Visually, ER is a stunning film. It’s an indie film, but I assume they had a decent budget, because it is so pretty.
Adding to the beauty of the film is how realistic if feels. The low-to-no-gravity scenes look great, and the film makes a good point of showing what effects months in space has on the travellers.
The crew on Europa stumble upon what could be one of the greatest finds of all history, but what are the mysterious lights and radiation spikes coming from?
In a way, ER is a horror story. It’s a descent into unknown territory and throwing yourself blindly into what could be certain death. And in a way, a scientific exploration is perfect fodder for horror. The characters have reasons to take risks to uncover things.They’re not just stupid kids walking into the dark and getting killed. That said, ER isn’t a straight horror film. It’s definitely pure sci-fi with some horror elements, as most sci-fi have.
It’s half brilliant and half idiotic, for reasons that are spoilery, so they follow in black text. What ER does in the final act is so unbelievably stupid. After a good hour of building up our curiosity, they decide to show AND tell. What I mean is that we get a definite look at what the crew’s been followed by throughout the film, and it only stands to make the end-product worse.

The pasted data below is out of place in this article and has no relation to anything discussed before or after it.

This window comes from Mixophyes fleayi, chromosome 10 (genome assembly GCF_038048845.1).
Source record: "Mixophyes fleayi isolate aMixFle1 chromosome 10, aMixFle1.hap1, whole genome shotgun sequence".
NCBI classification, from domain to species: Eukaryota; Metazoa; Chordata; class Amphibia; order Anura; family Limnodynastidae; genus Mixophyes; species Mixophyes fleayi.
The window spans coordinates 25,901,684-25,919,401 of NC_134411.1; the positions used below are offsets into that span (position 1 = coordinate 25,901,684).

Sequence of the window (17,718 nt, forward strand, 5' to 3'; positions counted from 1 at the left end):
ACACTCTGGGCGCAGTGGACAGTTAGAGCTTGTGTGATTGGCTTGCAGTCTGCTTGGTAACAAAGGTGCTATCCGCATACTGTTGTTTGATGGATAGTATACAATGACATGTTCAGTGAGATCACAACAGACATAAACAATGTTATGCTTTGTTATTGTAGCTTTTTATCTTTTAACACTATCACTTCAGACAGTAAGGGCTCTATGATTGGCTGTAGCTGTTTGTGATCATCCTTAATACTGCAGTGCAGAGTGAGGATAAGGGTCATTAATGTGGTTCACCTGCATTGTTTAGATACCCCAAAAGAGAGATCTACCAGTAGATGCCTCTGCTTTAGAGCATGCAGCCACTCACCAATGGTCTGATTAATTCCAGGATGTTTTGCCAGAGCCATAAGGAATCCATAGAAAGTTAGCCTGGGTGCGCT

In the final moments of footage, the lights that the crew have come upon are revealed to be octopus-like creatures, and the lights are simply the tips of their tentacles, like those funny-looking predatory fishes in deeeeeeeep sea. It just poses a shit-ton more questions why we never saw anything else than the lights at random times. Surely the probe would have seen other life underwater if the octopus-like creatures use the light as a lure, especially when the probe had lights on it. Then the closing monologue wraps it up like the octopus-thing was the one thing to make it all worth it. It’s just such an unnecessary last-minute addition that shows up and changes the nature of the film. Just very bitter and annoying to see.